Addiction is a growing epidemic, touching the majority of the population of the world in some shape or form.
Close to half of the adults in America have a child, sibling, spouse or parent who has a problem with alcohol. If you look past the façade of an average person -- the check out girl at the grocery store, your next door neighbor, the dentist, our teachers, family and friends -- you would see the climbing numbers secretly hiding their pain and attempting to function in society.
“Only you can determine whether you have a drinking problem,” I finally replied.
If the majority of your stories start or end with, "I was so drunk," or you and others notice a distinct personality change when you're under the influence, this is a sign you may have a problem.
This test can help determine whether an individual has issues with drinking.
1) Do you lose time from work due to drinking?
2) Is drinking making your home life unhappy?
3) Is drinking affecting your reputation?
4) Have you ever felt remorse after drinking?
5) Do you crave a drink at a definite time daily?
6) Do you want a drink the next morning?
7) Do you drink alone?
8) Have you ever had a complete loss of memory as a result of drinking?
9) Is drinking jeopardizing your job or your business?
10)Have you ever been to a hospital or institution on account of drinking?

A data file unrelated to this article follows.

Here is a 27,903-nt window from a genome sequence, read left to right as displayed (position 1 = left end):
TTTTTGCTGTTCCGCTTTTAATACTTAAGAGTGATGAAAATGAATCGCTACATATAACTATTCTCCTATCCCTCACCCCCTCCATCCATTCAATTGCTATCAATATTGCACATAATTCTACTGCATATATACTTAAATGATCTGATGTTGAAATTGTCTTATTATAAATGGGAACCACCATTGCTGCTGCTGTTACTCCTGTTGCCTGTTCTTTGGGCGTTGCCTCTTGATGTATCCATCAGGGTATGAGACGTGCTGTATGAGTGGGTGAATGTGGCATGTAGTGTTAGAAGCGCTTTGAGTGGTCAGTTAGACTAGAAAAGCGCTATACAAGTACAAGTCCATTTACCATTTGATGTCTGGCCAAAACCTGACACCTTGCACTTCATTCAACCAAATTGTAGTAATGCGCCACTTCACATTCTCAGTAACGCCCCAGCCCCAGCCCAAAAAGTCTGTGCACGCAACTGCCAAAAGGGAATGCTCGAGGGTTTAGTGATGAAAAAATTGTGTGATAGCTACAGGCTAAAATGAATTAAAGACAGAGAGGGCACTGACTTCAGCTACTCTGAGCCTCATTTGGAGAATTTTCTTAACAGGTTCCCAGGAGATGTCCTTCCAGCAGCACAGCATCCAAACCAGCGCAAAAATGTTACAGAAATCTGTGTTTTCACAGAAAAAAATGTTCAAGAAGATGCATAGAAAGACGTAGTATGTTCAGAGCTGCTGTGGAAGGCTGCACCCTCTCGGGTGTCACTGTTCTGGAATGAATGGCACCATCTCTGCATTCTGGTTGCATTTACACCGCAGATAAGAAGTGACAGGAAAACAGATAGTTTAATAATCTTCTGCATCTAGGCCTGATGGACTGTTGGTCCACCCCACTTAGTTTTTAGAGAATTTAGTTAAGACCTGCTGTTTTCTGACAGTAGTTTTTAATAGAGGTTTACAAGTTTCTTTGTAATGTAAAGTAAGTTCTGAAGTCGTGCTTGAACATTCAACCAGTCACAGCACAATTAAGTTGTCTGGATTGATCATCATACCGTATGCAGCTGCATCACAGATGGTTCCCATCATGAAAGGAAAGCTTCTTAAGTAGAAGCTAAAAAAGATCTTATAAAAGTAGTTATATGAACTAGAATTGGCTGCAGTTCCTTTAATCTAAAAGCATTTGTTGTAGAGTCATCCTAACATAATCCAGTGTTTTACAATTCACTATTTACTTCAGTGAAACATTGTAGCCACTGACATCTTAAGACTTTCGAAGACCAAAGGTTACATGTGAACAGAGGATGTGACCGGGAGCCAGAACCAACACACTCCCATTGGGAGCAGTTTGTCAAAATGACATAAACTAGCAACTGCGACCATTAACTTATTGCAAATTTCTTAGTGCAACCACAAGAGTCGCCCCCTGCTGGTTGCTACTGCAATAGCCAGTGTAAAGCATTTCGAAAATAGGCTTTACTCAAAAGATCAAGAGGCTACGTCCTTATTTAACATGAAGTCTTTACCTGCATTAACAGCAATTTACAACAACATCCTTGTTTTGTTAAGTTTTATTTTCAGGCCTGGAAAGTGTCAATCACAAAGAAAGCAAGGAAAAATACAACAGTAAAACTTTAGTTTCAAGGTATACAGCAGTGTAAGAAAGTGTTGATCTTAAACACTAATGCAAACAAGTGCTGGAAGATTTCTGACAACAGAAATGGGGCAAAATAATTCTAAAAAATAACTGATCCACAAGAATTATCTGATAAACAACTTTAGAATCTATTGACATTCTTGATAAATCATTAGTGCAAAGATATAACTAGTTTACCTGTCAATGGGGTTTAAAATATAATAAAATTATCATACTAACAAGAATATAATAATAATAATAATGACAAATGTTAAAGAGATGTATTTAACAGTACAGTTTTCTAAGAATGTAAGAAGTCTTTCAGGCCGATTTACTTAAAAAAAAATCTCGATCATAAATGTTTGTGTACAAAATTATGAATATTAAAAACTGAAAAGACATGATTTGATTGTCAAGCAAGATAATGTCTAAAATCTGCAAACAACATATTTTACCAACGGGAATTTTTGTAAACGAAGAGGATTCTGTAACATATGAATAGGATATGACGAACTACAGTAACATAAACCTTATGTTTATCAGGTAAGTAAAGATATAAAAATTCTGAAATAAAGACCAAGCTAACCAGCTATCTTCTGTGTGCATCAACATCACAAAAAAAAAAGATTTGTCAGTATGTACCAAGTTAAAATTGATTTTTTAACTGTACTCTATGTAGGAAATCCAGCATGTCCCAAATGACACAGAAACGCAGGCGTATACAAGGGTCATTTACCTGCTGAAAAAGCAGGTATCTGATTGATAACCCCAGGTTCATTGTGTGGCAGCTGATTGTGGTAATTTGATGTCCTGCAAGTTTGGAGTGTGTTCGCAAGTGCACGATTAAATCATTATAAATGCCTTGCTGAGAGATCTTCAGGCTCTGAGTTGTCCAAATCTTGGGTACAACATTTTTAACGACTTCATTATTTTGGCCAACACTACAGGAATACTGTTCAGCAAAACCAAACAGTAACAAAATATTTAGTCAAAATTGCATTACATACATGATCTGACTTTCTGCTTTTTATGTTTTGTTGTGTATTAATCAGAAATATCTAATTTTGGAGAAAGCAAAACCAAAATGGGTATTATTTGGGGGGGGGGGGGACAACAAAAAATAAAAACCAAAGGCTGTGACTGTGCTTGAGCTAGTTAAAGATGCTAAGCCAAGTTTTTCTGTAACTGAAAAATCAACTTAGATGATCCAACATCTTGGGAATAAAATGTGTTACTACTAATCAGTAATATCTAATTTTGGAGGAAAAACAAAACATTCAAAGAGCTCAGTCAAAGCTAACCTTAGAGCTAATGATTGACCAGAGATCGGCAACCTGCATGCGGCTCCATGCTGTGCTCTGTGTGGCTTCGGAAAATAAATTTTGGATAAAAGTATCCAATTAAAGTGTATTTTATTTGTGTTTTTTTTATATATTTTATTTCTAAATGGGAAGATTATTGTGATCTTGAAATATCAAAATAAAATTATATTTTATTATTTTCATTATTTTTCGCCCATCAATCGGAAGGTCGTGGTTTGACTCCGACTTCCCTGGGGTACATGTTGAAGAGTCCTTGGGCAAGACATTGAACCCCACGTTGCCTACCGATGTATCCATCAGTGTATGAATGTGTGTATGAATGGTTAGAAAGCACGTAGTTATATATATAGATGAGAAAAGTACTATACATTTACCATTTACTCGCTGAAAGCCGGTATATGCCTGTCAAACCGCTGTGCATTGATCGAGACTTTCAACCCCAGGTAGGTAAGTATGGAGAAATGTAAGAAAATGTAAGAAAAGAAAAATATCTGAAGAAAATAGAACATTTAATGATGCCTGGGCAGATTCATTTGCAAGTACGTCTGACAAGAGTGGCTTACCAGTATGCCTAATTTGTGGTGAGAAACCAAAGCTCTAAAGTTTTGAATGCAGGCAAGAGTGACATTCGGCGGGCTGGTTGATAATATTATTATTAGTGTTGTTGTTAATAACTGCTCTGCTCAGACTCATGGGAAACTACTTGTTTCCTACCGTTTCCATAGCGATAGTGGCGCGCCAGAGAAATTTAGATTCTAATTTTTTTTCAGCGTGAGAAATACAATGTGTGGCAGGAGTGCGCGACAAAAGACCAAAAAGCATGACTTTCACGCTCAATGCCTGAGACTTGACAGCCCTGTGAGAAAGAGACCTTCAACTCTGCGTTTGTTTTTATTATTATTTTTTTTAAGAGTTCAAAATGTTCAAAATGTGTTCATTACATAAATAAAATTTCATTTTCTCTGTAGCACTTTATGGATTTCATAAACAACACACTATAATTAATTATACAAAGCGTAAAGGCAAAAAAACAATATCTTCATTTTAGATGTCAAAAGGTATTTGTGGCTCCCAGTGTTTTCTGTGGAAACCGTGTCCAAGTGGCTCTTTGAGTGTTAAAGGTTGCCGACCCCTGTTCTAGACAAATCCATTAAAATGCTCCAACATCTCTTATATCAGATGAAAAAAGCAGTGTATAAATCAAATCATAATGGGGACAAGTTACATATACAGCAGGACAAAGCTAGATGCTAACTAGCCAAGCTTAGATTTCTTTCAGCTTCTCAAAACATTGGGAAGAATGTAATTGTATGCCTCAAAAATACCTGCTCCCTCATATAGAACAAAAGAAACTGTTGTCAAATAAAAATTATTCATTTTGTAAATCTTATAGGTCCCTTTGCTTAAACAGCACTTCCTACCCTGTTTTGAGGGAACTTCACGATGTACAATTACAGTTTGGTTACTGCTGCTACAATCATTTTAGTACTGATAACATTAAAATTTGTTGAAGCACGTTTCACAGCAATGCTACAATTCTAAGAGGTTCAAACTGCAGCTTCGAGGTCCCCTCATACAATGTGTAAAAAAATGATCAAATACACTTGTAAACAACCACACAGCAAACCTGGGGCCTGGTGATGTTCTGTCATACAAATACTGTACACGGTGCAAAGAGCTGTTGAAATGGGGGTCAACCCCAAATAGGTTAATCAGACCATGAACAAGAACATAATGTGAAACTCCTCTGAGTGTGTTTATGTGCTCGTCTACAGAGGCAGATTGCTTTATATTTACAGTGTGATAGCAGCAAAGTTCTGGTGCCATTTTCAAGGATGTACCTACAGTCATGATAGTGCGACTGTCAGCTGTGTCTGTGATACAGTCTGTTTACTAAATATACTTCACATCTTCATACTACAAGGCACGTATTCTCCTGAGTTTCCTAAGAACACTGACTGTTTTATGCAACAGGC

I told her if she answered, yes, to three or more of these questions, there was a good chance she was an alcoholic.
Honesty is extremely important -- otherwise, taking this test is just a waste of time.
When asked about recovery, the Unknown Drunk said, "The first time I took that test, I answered no to every question. Now, in recovery, seeing the test in black and white, I realize how I could have died or killed someone because of my dishonesty."
One may ask themselves, "But everyone drinks; why can't I?"
An average person, may have trouble understanding their demons. Other than drunken and drug plagued celebrities in the media, there are few willing to come forward and openly talk about their problems -- give validation to your problems. And although self-help books are useful, it is difficult to get the strength and courage truly needed to confront these difficult personal issues.
"I went to A.A.," the Unknown Drunk continued. "I listened to people in recovery's stories and realized my life wasn't that different from theirs."
To all of the Debbies out there in the world... If alcohol has become a strong presence in your life, so much that you or others are questioning your behavior, your sanity, then get help. Perhaps you don't feel comfortable with Alcoholics Anonymous -- just tell someone. Remember, you don't have to be alone anymore.
Watch The VIDEO for the Article: The Unknown Drunk: The One with the Twenty Questions at http://www.youtube.com/watch?v=nQIc1rapqdk
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Article Added on Thursday, December 18, 2008
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